Monotropism Inductions

Monotropism inductions are centered around focusing the hypnotee’s attention on a thought or concept that is not directly trance-based, and typically does not involve relaxation. This is a very loose category of induction that covers a grab-bag of techniques, such as repetition techniques and training techniques.

Repetition Inductions

Repetition inductions often produce depersonalization, a sense of disconnection from thoughts and emotions. This makes them handy in thought alteration.

There are two main branches of repetition inductions. One side is focused attention on positive statements about the self, i.e. mantras, affirmations, autogenic training, and invocations. They are all fundamentally alike.

The other side is kink-focused. Tranformation kinks are especially popular, i.e. turning someone into a robot or doll, identifying as a pet, or reducing intelligence. They tend to lean heavily into tropes: blankly repeating suggestions, fixating on spirals, binaural beats, reprogramming helmets, and so on. What makes these inductions effective is first the activity loop of repeatedly following suggestions and also the sheer cultural weight these inductions have in popular culture.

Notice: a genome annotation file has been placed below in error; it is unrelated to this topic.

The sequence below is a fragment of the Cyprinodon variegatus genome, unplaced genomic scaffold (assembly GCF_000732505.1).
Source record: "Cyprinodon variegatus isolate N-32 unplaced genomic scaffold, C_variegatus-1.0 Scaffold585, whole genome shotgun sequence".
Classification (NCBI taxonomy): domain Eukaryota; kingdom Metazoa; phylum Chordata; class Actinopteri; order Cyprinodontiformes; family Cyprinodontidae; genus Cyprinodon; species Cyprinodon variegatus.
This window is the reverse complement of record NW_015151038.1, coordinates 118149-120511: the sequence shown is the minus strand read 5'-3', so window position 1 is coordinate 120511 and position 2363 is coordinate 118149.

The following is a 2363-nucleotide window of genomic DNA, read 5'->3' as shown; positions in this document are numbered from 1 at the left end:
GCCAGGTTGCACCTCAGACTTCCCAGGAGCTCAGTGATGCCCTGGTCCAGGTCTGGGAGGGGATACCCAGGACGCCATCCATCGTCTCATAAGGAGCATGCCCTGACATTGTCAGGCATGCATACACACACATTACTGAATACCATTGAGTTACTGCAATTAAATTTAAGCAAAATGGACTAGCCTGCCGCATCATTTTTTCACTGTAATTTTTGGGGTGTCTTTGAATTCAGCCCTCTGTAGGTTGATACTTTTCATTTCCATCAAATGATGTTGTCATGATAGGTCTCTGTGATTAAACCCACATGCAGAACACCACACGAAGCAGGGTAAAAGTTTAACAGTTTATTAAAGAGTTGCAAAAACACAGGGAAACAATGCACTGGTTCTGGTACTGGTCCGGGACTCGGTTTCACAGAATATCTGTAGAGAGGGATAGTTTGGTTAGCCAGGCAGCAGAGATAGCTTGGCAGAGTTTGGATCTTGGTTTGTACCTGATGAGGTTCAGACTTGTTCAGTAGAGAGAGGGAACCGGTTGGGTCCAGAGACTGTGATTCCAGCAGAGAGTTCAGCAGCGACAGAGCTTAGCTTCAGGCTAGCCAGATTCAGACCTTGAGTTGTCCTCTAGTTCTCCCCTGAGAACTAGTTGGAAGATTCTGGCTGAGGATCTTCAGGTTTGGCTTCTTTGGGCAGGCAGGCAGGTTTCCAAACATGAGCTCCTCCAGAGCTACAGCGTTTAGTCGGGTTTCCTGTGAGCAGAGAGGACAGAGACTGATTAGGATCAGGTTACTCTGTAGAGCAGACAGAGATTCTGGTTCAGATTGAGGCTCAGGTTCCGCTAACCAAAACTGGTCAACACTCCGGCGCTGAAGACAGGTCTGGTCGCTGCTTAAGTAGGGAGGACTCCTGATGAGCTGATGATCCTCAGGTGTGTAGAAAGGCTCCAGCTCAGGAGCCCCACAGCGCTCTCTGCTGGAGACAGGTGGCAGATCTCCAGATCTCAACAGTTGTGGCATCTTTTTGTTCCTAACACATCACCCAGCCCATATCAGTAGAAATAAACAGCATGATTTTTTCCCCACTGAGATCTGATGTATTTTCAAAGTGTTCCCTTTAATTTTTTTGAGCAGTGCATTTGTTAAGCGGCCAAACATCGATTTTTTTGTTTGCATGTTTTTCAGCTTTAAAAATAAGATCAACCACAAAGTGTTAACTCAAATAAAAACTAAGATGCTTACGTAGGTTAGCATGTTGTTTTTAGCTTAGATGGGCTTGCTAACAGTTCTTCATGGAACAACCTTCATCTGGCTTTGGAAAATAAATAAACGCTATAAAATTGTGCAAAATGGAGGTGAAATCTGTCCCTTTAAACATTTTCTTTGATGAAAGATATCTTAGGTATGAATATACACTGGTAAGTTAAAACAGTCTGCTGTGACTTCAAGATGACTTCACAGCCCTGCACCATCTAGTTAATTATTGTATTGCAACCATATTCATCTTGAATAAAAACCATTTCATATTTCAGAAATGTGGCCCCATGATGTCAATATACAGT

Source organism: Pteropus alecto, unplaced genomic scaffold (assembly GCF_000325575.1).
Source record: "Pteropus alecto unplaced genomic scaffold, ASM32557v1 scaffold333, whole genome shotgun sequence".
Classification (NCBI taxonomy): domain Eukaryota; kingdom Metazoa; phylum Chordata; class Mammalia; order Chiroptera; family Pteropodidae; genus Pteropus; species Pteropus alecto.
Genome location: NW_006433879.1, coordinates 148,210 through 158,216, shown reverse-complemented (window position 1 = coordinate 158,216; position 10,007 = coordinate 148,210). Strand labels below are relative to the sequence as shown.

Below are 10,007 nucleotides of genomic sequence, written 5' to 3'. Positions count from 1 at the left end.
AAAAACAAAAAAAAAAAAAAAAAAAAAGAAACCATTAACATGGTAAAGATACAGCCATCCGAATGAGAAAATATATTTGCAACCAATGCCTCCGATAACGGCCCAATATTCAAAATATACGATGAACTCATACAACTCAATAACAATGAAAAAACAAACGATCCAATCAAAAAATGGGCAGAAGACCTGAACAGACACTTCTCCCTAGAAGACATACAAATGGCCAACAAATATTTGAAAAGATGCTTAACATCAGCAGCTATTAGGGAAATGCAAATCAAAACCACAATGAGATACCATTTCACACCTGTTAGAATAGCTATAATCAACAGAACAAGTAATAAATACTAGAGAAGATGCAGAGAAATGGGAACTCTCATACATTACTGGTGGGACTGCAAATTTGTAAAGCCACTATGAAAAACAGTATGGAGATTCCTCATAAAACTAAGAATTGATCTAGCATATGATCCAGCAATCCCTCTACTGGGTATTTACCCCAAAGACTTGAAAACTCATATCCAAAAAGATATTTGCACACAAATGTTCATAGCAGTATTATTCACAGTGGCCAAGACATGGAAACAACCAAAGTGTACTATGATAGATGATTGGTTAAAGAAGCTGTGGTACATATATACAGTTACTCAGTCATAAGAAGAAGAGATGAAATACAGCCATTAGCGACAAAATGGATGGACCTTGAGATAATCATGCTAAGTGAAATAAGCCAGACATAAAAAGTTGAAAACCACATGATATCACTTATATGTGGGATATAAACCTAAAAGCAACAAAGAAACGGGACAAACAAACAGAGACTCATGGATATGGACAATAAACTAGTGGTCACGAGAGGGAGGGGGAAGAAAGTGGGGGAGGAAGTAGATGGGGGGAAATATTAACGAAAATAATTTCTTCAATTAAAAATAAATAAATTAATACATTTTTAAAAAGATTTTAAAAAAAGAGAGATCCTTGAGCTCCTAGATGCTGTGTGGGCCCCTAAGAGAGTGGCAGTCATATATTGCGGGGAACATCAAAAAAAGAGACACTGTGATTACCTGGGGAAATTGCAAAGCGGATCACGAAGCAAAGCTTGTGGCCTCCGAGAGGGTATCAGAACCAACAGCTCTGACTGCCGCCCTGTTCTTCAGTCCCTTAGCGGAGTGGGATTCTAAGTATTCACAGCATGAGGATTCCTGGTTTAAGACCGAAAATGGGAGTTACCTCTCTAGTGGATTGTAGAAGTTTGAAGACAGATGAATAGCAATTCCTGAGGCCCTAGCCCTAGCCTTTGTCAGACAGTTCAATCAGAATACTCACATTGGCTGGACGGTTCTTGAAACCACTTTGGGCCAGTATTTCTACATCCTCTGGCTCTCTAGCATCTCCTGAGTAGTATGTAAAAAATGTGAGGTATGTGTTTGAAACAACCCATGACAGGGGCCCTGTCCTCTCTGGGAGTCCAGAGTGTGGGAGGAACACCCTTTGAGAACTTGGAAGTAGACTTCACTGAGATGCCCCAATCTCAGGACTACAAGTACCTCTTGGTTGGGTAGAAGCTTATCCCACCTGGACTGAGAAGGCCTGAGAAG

Training Inductions

There is another kind of monotropism induction which works by explicitly conditioning automaticity of response around the implementation intention. Here’s an example induction.

Tell your partner that you want them to follow your suggestions and make them automatic. As they keep following your suggestions, they will find that following suggestions becomes more and automatic until they don’t have to think about it at all. The only focus and thought in their mind should be on following the suggestions. They’re going to apply all their willpower and imagination to following your suggestions automatically.

Then set up a training system with rewards. Every time they follow a suggestion of yours, they will know they are doing the right thing, and feel a sense of validation and accomplishment. When they do it perfectly, you will tell them they did a good job with that one. Walk them through a series of exercises, including mantras, call and response, and so on, rewarding occasionally.

Keep doing that for ten minutes, and then see how much emotional momentum has built up. Have them try to resist a suggestion and see how difficult it is and how much they don’t want to.

Training inductions are often used in a power-exchange context to train automatic obedience through repeated sessions. Meru gives a good overview, as does osakanone.